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There is a big difference between understanding the meaning of the word “gratitude” and feeling grateful. I know there are plenty of reasons to be grateful; I’m loved, I have a home and food to eat. My family is relatively healthy and I have a great job.

But, some days, I find it hard to feel grateful. In fact, I feel like the world is trying to guilt me into feeling something I just don’t feel. I want to be angry sometimes. I know I sound dramatic. Giving people free rent in my head and all that. But, for today, I want to hold onto my anger. What’s that phrase, “I’m mad as hell and I’m not going to take it anymore!” (Now, I am actually mad at myself for not attributing that quote to a great movie, Network.)

When I really think about it, I might be more sad than angry. Feeling sorry for myself. I wish I could release my sadness by having a good cry, instead of stuffing it down deep with a chocolate chip cookie chaser.

But, today’s society has a different answer. We are told repeatedly to feel grateful for what we have rather than upset about what we don’t. In my opinion, forcing gratitude does nothing but promote inner guilt. And, that makes me feel anxious and overwhelmed. So, trying to force me to be grateful actually creates more drama. That’s not what I want. 

If you can relate to my challenge, the inability to generate gratitude on a dime, I want you to know it’s OK. While many experts, including gratitude coach Matt O’Grady, founder of Matt O’Grady Coaching, would tell you that practising gratitude can be life-changing, I think it’s OK to feel angry, too.

I’m a work in progress. A cake in the oven that needs a bit more time. 

We all have a right to our emotions and anger is surely one of them. I guess the key is finding a way to release anger appropriately. And, by “appropriately” I actually mean being able to recognize what you shouldn’t do when you are angry. We’ve all had those days when the wrong words spilt out of our mouths before we could stop them.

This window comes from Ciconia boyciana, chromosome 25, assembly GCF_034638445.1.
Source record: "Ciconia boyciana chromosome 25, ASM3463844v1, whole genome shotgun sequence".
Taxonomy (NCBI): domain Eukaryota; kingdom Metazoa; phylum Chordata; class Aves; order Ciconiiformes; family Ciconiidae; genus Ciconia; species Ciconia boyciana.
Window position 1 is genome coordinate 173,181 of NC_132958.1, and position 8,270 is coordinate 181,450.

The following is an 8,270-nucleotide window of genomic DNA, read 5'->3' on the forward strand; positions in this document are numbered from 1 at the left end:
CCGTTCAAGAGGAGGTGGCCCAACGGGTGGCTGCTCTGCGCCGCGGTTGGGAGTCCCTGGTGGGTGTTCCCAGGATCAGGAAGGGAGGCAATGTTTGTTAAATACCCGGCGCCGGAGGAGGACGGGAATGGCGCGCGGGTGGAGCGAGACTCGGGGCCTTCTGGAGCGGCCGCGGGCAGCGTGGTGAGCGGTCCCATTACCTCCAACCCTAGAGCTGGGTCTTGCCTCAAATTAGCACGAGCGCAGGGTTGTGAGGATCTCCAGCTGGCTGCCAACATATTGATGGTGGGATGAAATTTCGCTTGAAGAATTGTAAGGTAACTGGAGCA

Take a beat. You don’t have to feel grateful to appreciate how gratitude can help you release anger and embrace the emotion you really want to tap into — self-love. So, on days when things feel overwhelming and you can’t muster an attitude of gratitude, try the following:

  • Just be. Feel your feelings. If you understand and know how badly anger feels, you can better appreciate happiness. Let the anger run its course. Check-in with yourself in an hour. And, remember, tomorrow is another day. 
  • Write it out. I’m doing that right now and I’m actually feeling my heartbeat slow down. I’m feeling less angry because I’m allowing my mind to let go of the words and the emotions that go with them. You don’t have to keep a daily journal. The thought of that stresses some people out: me included and I’m a writer!

Just take a minute to write or type out how you are feeling. Seeing your thoughts on paper (or the screen) makes them real, gives validity to the feelings. Maybe even allows you to loosen your grip on negativity. Even a little.

  • Listen to a podcast. Listening to a recording gets me out of my own head. It focuses me on someone else’s voice and this is especially valuable when I can’t stand the sound of my own. Ever feel that way? 

Got two minutes? Try this one.

Have a bit more time? Try this one.

One important tip, though: leave your expectations at the door. Tune into the message and out of your current state of mind. Make room for the new information without judgment. Allow for the possibility that taking your mind off your own stuff for a few minutes may be exactly what you need to find your footing.

The truth is, there is room inside of you for both anger and gratitude. They aren’t mutually exclusive emotions. I might just suggest that while you are fighting to hold onto the anger, try to fight a bit harder to find the corner of your heart where gratitude is hiding today.

And, maybe, just maybe, call a friend and share something you feel grateful about. Thank them for answering the phone when you needed to hear their voice. Listen to their reply and really hear the “thank you” and the joy in their voice.

  • Try, try again. If you still find gratitude to be elusive, take solace in the fact that it’s still within you. With a bit of time, you’ll feel more calm and you can unlock more positive emotions. 

And, you know what? It’s going to be OK. You’re OK. I’m OK. Some days, that’s plenty to be grateful for. In fact, today, it’s enough. 

If you could use a strong shoulder to lean on and a kind ear to listen, get to know Matt a bit. Request a free mini-coaching session and find out if he might be the right sounding board for you.

Bari Faye Siegle

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